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Belly Dance: How to Choose and Play Zills

Updated on November 20, 2017
Marisa Wright profile image

Marisa Wright is an Australian writer and dancer with nearly 40 years' experience in ballet, jazz, flamenco, ballroom, Latin and bellydance.


Finger cymbals - also called "zills" - may seem like an easy addition to your belly dance wardrobe. After all, they're just two small circles of metal with a piece of elastic attached. You'd think that using them would be easy and choosing them even easier. You're about to be surprised!

Cheap Zills

If you're a beginner and not sure whether you'll stick with belly dancing, it doesn't make much sense to buy expensive zills, does it?

Yes and no. Generally, the cheaper the zill, the nastier the sound. Really cheap zills will clang rather than ring! Considering that even the most expensive zills are under $50 - and you can always sell them to another student if you give up - it hardly seems worth economizing, when a few more dollars will give you an instrument that's a pleasure to play.

However, it's your choice, If you decide to go for a cheaper pair, there is only one thing to look out for. A proper finger cymbal has two slits in the centre to thread the elastic through. Don't buy a set which has only a single hole for the elastic instead of two slits: they are probably made for tourists.

The Best Zills - Brands

The two big names in zills are Saroyan and Turquoise. Both manufacturers produce a range of zills in a surprising variety of tones. They are more expensive - but once you've played a set of proper zills, you'll think it's worth it.

If you usually play in a troupe, it's a good idea to ask the troupe leader if she has a preference before you buy - you don't want your zills to look or sound out of place in the ensemble.

I made that mistake once - I had the chance to buy a pair of Turkish zills from a former professional, and naturally, I snapped them up. Trouble was, they had such a loud bell-like ring, I drowned out the cheap zills played by the rest of the troupe! Besides being rude, it was embarrassing - because as a beginner, I wasn't that good at the time, and my mistakes could be heard loud and clear...

Note that if you're a tribal dancer, you will probably need the larger size zills.

Nefertiti Finger Cymbals/Zills/Zils
Nefertiti Finger Cymbals/Zills/Zils

These zills by Saroyan are amazingly good value for such a beautifully crafted instrument. I bought them because I loved the Nefertiti engraving, but I still have them, years later, because their sound is SO sweet and pure.

Tribal zills are usually larger
Tribal zills are usually larger | Source
Killer Ziller: Belly Dance Finger Cymbals
Killer Ziller: Belly Dance Finger Cymbals

I know of two DVD's on how to zill, but this is the one I recommend to beginner students. It's an excellent introduction and contains some great drills to help you master the art. You will need an understanding of basic belly dance rhythms before you start, though.


It's not all bell-like!

We generally associate zills with a bell-like ringing sound, and your belly dance teacher may correct you if you strike the zills face-on, which makes a "clack". In fact, the original instrument (the sagat) didn't ring at all, and Egyptian audiences still prefer the clanging sound (which Western dancers like me find ugly).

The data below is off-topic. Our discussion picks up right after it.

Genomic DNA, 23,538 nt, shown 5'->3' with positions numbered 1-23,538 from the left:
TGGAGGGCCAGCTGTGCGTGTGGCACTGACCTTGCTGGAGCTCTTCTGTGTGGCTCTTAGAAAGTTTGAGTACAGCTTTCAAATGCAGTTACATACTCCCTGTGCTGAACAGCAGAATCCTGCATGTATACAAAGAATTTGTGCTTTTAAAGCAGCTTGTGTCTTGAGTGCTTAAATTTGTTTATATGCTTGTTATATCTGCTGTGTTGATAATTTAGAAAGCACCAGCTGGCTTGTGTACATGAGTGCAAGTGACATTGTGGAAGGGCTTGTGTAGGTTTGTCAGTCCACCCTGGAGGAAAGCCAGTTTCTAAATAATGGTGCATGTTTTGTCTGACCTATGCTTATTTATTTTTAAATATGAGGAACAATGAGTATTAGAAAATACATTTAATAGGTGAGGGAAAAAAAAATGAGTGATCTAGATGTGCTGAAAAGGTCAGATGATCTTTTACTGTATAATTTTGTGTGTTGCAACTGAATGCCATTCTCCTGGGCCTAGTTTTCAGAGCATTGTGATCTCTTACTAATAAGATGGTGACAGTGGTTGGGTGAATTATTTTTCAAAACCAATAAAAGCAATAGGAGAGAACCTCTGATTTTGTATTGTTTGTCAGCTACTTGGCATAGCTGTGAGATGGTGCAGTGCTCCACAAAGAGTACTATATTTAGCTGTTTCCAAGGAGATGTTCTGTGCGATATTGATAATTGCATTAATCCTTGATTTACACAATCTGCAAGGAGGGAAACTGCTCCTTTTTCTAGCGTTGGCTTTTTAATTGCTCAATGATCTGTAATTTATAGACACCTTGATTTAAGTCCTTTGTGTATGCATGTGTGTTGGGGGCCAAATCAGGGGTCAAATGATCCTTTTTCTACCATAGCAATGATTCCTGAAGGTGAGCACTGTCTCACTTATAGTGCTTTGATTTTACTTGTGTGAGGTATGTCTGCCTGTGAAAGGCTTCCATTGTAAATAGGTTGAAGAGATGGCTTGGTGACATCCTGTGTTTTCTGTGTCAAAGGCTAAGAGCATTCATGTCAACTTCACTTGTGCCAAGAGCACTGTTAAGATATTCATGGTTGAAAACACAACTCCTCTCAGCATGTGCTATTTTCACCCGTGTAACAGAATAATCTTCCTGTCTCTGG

The clip below explains the various way to hold your zills and the different sounds they can make. In the next video, you can hear them in action.

The second video also demonstrates how to practise zills - sitting down! Dancing with zills is a bit like patting your head and rubbing your stomach at the same time: it's unrealistic to expect to dance and play at the same time until you've mastered the zills on their own. It does take patience, but taking the time to learn the zills like a musical instrument, without any dance steps, really will pay dividends in the end.

© 2009 Marisa Wright


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    • profile image

      cosette 8 years ago

      i have a pair of those...they came in my "Belly Dancing in a Kit", which i never used. i need a class, i think. after reading this hub, i checked out some belly dancing classes in my area. they offer some for only $25. i have attended "recitals" a couple of times and it is so neat to watch, and the music is stunning. cool hub Marisa.

    • Marisa Wright profile image

      Marisa Wright 8 years ago from Sydney

      I'm not a drum expert but I believe it's a doumbek or darbuka.

      I wrote a Hub about learning belly dance at home - but I agree, there's nothing quite like dancing with others in a class.

    • profile image

      Dawn Curio Psyche 8 years ago

      Do you know what kind of drum that is in the second video (silver)? I love that sound.

      I've always wanted to try zills, this makes me feel a lot more familiar with them before starting.

      I don't know when I will finally, actually try them. I've actually lost touch with belly dancing, too...I guess there are always Youtube videos or my own improvisation, but classes really do seem like the way to go...I feel difficulty getting involved in real-life communities at this age. 19! Growing videos like these really help.

    • prasadjain profile image

      Dr.S.P.PADMA PRASAD 8 years ago from Tumkur

      Woh! it tells almost everything to a new entrant. Good clippings